Staging register (STG) 12 has one serial input port (shift_data_in) 102, one serial output port (shift_data_out) 104, three control bit inputs (shift 106-0, write 106-1, and cam_to_stg 106-2) at control port 106, and has an input/output connection to a parallel data bus (rbus) 110. Serial data input port 102 feeds shift_data_in signals into staging register 12. Shift control bit 106-0 is high when staging register 12 is to shift. Write control bit 106-1 is high when the shift is a write operation and is low when the shift is a read operation. Cam_to_stg control bit 106-2 is high for a read operation and low for a write operation, when the CAM has been selected for reading/writing. A serial data output port 104 outputs shift_data_out signals from staging register 12.
A CAM 14 can be thought of as a register file with eight registers, each of which is ten bits wide. CAM 14 has a 10-bit data-in port connected through rbus 110 to memory elements 0, 8, 16, 24, 32, 40, 48, 52, 64, and 72 of staging register 12 and a 10-bit data_out port interconnected through a 10-bit wide interconnect bus 116 to a CAM data buffer 16. Additionally, CAM 14 has a 3-bit addr port connected to a CAM address counter 18 through an address line 118, and a write enable (WE) control port connected to a CAM shift control 13 (see FIG. 1B). When a WE control bit is high, the value present on data_in port is loaded into a CAM slot selected by the 3-bit addr control on the CAM addr port, originating at CAM address counter 18. When WE is low, the data of the CAM slot selected by the 3-bit addr control is read out through the CAM data_out port through interconnect bus 116 to CAM data buffer 16. When cam_to_stg bit 106-2 is high, CAM data buffer 16 accepts the data from the data_out port of CAM 14 and drives it onto bits 8, 16, 24, 32, 40, 48, 56, 64, 72, and 80 of rbus 110 connected to the corresponding memory elements of staging register 12.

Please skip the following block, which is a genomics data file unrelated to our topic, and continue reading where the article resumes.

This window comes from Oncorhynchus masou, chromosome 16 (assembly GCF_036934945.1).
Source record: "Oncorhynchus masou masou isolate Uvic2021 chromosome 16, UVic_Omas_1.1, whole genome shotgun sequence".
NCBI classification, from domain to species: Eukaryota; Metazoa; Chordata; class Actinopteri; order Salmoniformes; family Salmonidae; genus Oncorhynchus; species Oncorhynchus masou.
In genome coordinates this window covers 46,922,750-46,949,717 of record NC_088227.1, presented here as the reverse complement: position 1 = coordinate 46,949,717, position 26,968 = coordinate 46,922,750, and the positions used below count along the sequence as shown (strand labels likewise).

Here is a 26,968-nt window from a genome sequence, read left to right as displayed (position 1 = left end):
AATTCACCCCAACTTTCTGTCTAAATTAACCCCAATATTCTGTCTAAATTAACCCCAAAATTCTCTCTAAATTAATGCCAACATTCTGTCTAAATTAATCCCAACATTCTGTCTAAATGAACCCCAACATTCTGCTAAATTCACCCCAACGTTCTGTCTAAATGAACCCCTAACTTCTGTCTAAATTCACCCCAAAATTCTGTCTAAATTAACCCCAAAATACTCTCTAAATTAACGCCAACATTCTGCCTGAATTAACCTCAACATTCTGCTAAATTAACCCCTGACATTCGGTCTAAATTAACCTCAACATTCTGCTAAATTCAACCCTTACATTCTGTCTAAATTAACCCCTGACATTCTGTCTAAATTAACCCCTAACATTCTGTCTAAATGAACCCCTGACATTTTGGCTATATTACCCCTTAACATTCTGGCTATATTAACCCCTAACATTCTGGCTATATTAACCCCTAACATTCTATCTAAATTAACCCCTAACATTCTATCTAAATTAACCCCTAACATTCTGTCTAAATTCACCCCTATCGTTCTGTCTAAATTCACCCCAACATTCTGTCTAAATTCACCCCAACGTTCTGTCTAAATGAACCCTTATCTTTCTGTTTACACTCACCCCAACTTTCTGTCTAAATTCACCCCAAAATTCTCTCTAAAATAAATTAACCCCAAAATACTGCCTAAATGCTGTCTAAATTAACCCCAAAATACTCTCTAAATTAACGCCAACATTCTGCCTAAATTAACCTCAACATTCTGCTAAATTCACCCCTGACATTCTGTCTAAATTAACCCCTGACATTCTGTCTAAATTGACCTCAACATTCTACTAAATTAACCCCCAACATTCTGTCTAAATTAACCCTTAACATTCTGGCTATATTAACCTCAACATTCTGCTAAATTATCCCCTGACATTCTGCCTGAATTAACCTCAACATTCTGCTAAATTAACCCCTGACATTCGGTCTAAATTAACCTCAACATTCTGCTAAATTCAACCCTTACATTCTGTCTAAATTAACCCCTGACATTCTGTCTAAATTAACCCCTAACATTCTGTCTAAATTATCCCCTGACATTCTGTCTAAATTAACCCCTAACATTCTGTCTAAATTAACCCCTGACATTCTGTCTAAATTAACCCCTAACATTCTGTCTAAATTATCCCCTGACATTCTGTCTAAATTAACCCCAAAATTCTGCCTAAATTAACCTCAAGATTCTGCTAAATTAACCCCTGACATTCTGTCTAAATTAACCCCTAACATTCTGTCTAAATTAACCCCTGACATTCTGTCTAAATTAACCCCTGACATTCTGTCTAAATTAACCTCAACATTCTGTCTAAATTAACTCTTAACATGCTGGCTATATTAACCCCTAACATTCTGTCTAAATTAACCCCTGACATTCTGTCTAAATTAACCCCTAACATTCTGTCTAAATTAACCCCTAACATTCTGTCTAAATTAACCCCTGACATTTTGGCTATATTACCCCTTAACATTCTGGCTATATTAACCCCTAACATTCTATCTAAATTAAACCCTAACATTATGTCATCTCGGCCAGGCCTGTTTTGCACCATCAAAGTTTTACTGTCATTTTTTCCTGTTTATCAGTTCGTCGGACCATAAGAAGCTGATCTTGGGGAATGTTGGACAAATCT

CAM address counter (CAC) 18 is a 3-bit counter. It has one control input bit (cac_dec) on a control interconnect 114 and a 3-bit output through address line 118 to the addr port of CAM 14. When the cac_dec control signal is high, CAM address counter 18 decrements by one, and the current value of the counter is driven onto address line 118.
Referring to FIG. 1B, a shift counter 15 has two control inputs, write 106-1 and shift 106-0, and four output bits, wready 122, 8writes 124, 8reads 126, and rready 128. While a shift is occuring, shift counter 15 begins counting. It has two modes, depending on the status of write control bit 106-1. If write control bit 106-1 is high, then a predetermined count threshold is set and when reached, wready goes high followed 8 clock cycles later by 8writes also going high. If write control bit 106-1 is low (indicating a read), then shift counter 15 waits for 8 clock cycles and then drives 8reads high. It then counts to a different predetermined threshold before setting rready high.